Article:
Billionaire businessman Elon Musk said Friday that he plans to create a "Content Moderation Council" on his newly acquired Twitter social media platform before individuals that have been banned are reinstated.
"Twitter will be forming a content moderation council with widely diverse viewpoints," Musk posted on the platform Friday after closing his $44 billion deal to take ownership of the now private tech giant. "No major content decisions or account reinstatements will happen before that council convenes."
The owner of both Tesla and Space X, Musk concluded his buyout of the platform Thursday, telling advertisers in a tweet that he bought the company so the world could have a "common town square" to debate ideas.
"The reason I acquired Twitter is because it is important to the future of civilization to have a common digital town square, where a wide range of beliefs can be debated in a healthy manner, without resorting to violence," Musk's post Thursday said. "There is currently a great danger that social media will split into far-right wing and far-left wing echo chambers that generate more hate and divide our society."
Musk said that "traditional media has fueled and catered to these polarized extremes," chasing clicks for their content to make money, losing the "opportunity for dialogue" on the issues.
The company filed documents Friday to remove it from the New York Stock Exchange, ending nine years of being publicly traded, the New York Times reported.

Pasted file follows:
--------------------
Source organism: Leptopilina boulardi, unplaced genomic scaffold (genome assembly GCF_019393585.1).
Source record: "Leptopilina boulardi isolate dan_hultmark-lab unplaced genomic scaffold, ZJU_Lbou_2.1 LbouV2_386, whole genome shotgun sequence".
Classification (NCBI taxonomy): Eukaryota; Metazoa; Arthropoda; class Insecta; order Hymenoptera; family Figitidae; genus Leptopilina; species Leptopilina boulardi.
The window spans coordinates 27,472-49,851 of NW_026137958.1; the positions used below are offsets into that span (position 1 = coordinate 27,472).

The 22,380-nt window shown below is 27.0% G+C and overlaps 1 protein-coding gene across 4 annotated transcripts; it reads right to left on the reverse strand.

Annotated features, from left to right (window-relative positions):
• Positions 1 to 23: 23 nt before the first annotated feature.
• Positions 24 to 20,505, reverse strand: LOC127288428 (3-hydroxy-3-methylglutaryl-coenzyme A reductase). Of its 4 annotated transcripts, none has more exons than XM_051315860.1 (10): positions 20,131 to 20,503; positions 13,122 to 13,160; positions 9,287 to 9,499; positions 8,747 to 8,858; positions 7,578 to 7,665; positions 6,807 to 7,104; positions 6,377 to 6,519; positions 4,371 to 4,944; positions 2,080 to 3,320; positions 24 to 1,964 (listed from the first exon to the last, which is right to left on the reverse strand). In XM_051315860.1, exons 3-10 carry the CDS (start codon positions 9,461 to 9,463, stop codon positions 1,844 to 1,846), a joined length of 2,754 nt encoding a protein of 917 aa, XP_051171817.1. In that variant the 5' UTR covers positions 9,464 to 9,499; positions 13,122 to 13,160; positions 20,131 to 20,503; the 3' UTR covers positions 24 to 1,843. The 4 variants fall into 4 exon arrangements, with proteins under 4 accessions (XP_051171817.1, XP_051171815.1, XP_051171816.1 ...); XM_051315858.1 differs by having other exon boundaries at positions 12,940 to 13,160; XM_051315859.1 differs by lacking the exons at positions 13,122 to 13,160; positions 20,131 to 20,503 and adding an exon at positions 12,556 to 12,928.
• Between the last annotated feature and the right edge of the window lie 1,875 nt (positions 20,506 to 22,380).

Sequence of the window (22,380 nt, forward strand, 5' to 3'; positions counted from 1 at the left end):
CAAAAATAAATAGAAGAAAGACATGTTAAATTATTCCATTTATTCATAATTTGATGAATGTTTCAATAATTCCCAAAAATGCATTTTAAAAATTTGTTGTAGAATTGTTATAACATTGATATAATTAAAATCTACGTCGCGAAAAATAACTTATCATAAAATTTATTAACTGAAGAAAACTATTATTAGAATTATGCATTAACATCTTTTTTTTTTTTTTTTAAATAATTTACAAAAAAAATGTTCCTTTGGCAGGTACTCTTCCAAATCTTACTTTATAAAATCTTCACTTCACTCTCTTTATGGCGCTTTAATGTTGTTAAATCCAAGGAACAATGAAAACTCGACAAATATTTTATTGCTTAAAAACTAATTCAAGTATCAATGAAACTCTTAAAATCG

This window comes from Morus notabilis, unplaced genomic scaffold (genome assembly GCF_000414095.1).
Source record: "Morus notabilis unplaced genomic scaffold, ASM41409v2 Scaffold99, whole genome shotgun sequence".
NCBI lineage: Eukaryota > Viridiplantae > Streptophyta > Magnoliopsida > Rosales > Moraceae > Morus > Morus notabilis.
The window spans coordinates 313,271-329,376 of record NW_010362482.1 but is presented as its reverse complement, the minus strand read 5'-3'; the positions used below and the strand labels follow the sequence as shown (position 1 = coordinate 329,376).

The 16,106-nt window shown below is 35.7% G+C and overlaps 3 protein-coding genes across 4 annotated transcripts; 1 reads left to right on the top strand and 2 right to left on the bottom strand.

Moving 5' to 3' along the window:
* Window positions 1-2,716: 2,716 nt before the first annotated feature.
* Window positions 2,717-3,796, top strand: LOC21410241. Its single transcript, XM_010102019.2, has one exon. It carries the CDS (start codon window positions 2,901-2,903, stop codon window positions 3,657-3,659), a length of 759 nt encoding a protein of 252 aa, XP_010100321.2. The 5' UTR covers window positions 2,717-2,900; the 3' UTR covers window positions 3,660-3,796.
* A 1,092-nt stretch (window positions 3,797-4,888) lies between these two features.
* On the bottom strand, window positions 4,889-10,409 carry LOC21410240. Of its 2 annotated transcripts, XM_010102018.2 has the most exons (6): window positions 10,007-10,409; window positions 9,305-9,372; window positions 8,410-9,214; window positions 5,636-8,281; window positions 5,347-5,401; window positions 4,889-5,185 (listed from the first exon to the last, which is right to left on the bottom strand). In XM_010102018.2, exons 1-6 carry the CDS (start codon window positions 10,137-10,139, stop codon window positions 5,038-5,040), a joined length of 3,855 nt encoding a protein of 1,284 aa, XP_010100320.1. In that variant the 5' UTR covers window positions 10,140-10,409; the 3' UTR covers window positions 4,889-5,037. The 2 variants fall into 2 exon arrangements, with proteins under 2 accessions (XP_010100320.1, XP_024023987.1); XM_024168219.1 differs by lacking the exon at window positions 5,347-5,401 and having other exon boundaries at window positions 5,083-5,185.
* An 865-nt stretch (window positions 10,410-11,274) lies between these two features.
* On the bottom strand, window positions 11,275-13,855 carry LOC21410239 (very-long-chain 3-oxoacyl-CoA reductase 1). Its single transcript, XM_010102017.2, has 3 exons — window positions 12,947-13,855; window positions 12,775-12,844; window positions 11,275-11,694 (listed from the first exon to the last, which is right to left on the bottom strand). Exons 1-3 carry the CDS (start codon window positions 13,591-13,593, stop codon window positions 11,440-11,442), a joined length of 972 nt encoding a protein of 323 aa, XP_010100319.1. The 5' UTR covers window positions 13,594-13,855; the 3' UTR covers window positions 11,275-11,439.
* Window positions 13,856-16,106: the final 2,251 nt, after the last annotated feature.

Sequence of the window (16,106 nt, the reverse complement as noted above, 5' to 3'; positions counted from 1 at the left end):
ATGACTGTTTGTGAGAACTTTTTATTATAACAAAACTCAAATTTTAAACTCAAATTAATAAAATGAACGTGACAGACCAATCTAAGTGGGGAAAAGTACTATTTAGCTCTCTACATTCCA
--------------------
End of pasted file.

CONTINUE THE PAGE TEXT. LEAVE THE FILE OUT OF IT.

According to the report, Musk started his tenure as the company's owner by firing its Chief Executive Parag Agrawal, CFO Ned Segal, legal and policy executive Vijaya Gadde, and General Counsel Sean Edgett.
The changes have also apparently garnered a surge in new followers for several high-profile conservative accounts, the Times reported.
Arizona GOP gubernatorial candidate Kari Lake gained 18,000 followers for her account in the last 24 hours, which is a 600% increase from the normal number of new followers she gets, including 3,100 from new account creators, the report said.
Rep. Lauren Bobert, R-Colo., also gained more than 18,000 new followers during the same time frame, an increase of 1,200% compared to her normal rate of follower growth, and includes around 9,000 new accounts, according to the times.
Conservative Candace Owens grew 3,700 new followers, increasing 300% more than normal including 2,300 from new accounts.
Times contributor and Memeticia CEO Ben Decker told the news outlet, however, that allowing these conservatives a voice on the platform is "horrifying."
"The more followers and wider reach these accounts have, the more distribution these ideas have," Decker, who also advises The New York Times on security, said in the story. "That is horrifying to consider two weeks before the election."
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